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June 24 -- The Office of Disability Employment Policy (ODEP), Department of Labor (Department) is seeking information from the public regarding a supplement to the Current Population Survey (CPS) on disability employment issues, which will be conducted by the Bureau of Labor Statistics (BLS) and the Census Bureau and is expected to be fielded in 2024. The Department is publishing this Request for Information (RFI) to gather information to aid in revising this CPS Disability Supplement and to inform its general disability employment research agenda. Comments must be received by August 8, 2022.

BLS and the Census Bureau have previously conducted three supplements to the CPS on disability employment issues, in May 2012, July 2019, and July 2021. The basic monthly CPS has existed since the 1940s and is the source of official government statistics on the unemployment rate and other labor market measures. Similar to the previous versions, the 2024 Disability Supplement will be conducted alongside the basic monthly CPS, and therefore the same detailed demographic information collected in the basic monthly CPS will be available for respondents to the Disability Supplement, allowing for comparisons across demographic characteristics, including sex, race, ethnicity, age, and educational attainment. It will also be possible to create estimates for those who are employed, unemployed, and not in the labor force. Because the CPS is a rich source of information on the employment status of the population, it will be possible to examine in detail the nature of various employment and unemployment situations for individuals with disabilities.

The CPS began tracking disability status in June 2008 by asking six questions, with anyone answering affirmatively to at least one question classified as having a disability. These six questions are also used in other national surveys such as the American Community Survey and various other federal surveys. The six questions ask whether a person: (1) is deaf or has serious difficulty hearing, (2) is blind or has serious difficulty seeing (even with the assistance of corrective lenses), (3) has serious difficulty concentrating, remembering, or making decisions, (4) has serious difficulty walking or climbing stairs, (5) has difficulty dressing or bathing, and (6) has difficulty doing errands alone.

Data from the basic monthly CPS had revealed large disparities in labor market outcomes between people with and without disabilities, but more information was needed to understand the challenges facing people with disabilities and to improve programs and policies designed to help people with disabilities. To respond to this need, BLS and the Census Bureau have conducted three supplements to the CPS on disability employment issues, in May 2012, July 2019, and July 2021.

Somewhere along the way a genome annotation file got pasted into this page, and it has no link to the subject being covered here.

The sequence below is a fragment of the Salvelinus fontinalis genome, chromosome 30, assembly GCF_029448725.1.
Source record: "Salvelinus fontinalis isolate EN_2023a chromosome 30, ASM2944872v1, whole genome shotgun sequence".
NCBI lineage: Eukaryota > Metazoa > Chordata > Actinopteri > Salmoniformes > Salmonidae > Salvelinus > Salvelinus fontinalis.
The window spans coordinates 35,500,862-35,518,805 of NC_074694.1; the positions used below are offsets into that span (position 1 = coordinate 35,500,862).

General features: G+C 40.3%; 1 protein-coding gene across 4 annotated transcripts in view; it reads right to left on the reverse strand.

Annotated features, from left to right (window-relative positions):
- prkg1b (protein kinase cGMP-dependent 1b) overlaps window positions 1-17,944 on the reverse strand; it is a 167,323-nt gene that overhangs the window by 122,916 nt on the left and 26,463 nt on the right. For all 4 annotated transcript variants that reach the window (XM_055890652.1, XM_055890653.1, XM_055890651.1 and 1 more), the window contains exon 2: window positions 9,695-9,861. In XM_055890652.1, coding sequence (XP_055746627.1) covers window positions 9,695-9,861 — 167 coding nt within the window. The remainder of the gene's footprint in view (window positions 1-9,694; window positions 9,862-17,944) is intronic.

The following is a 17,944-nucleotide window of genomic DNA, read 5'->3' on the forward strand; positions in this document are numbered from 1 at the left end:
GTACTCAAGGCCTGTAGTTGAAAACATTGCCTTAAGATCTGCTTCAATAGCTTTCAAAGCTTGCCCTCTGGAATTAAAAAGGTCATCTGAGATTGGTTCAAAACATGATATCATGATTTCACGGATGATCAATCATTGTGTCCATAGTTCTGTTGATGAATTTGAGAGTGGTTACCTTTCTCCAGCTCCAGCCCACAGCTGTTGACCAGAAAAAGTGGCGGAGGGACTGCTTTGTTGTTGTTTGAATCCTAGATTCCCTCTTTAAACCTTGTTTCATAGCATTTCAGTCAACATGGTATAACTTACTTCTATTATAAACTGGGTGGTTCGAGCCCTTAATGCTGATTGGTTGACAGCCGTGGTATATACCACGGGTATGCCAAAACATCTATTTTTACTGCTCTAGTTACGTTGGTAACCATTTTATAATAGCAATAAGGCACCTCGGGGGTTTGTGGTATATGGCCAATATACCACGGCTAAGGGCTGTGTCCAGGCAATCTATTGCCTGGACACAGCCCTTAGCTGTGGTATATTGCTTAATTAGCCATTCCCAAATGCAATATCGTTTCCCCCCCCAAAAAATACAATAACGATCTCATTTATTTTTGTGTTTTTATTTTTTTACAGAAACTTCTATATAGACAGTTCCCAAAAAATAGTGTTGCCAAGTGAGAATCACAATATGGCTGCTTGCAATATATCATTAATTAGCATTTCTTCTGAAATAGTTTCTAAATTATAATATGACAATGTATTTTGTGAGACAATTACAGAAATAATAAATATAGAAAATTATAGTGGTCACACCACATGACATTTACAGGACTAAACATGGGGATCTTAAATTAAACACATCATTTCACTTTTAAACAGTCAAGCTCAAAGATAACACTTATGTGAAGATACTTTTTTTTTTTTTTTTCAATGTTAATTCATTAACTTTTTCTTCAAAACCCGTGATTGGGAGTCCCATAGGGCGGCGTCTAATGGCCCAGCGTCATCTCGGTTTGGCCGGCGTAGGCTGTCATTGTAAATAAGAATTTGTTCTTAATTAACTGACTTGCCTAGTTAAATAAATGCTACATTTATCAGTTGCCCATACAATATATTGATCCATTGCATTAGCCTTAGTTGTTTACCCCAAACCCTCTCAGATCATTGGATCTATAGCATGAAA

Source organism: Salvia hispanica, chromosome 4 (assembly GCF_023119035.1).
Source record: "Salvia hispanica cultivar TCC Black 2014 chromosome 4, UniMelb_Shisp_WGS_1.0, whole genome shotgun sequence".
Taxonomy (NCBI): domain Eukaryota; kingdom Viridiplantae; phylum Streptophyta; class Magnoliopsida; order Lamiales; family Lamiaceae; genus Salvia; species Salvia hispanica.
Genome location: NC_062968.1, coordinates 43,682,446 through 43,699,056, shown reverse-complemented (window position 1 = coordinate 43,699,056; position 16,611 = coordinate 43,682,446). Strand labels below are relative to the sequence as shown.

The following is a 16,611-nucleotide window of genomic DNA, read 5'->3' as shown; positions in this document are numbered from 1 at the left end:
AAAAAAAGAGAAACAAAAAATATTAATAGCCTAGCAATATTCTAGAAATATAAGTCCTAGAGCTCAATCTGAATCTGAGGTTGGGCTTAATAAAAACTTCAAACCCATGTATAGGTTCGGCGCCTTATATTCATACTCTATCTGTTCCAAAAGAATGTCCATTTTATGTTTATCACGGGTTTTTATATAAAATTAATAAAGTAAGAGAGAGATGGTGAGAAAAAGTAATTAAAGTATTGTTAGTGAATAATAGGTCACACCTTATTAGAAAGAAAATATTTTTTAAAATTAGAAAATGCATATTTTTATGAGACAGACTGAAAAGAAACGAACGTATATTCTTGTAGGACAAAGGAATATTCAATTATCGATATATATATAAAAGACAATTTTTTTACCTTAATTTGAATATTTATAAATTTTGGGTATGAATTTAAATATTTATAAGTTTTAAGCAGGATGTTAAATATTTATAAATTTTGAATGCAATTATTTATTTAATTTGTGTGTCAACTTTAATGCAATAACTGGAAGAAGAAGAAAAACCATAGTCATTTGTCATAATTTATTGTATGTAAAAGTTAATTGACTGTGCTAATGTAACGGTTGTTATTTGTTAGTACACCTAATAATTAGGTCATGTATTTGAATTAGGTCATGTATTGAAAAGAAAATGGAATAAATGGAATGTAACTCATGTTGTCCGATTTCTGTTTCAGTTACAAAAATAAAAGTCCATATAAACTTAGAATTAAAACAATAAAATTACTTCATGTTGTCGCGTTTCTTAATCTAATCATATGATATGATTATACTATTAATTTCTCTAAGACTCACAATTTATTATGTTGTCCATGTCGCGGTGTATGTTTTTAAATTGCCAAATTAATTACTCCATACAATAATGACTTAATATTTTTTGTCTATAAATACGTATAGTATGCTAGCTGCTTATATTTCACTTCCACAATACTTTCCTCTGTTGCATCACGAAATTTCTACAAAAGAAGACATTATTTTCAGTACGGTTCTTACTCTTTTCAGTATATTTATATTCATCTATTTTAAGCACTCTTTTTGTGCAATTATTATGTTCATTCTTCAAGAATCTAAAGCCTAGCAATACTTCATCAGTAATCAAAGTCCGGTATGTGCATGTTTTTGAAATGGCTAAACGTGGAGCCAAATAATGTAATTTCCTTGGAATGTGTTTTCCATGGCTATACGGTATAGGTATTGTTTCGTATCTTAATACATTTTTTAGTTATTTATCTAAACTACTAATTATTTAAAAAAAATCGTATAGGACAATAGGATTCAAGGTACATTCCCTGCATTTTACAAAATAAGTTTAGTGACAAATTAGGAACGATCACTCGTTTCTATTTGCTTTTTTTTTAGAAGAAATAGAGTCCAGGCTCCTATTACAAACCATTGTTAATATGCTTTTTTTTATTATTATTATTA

The first round was sponsored by ODEP while the subsequent rounds were sponsored by DOL's Chief Evaluation Office. Given the work-related focus of the CPS, the Disability Supplement was designed to capture data on specific issues relating to employment. It aimed to (1) uncover more detail about the low labor force participation rates for people with disabilities, (2) understand the effectiveness of existing programs intended to prepare people with disabilities for employment, (3) provide more information about the work history of people with disabilities, (4) identify barriers to employment for people with disabilities, (5) learn more about workplace accommodations that assist people with disabilities, and (6) measure the extent and effectiveness of financial assistance programs. The 2012 Disability Supplement found that, of people with disabilities who were employed, more than half had some difficulty completing their work duties due to their disability. Barriers to employment included lack of education or training, lack of transportation, need for accommodations at the workplace, and a person's own disability.

The 2019 CPS Disability Supplement, which included the same set of questions as the 2012 version, was conducted to capture the effects of changes in the intervening seven years in work patterns, assistive technologies, and public policies on employment barriers for people with disabilities. Of people with disabilities who were not employed, almost half reported at least one barrier to employment, such as a person's own disability, lack of education or training, lack of transportation, or the need for job accommodations.

The third CPS Disability Supplement was conducted in July 2021 during the COVID-19 pandemic, using the same set of questions from the prior versions of the survey. This update provided information about how barriers to employment for people with disabilities may have changed as a result of the pandemic. The 2021 survey showed, of persons with a disability who were not employed, there had been a small decrease in the proportion of those reporting some type of barrier to employment, relative to the 2019 CPS Disability Supplement.

A fourth CPS Disability Supplement is being prepared, to be conducted in 2024. This Disability Supplement provides an opportunity to reconsider the questions asked in the survey in light of the socioeconomic changes that have taken places since the development of the current set of questions more than ten years ago.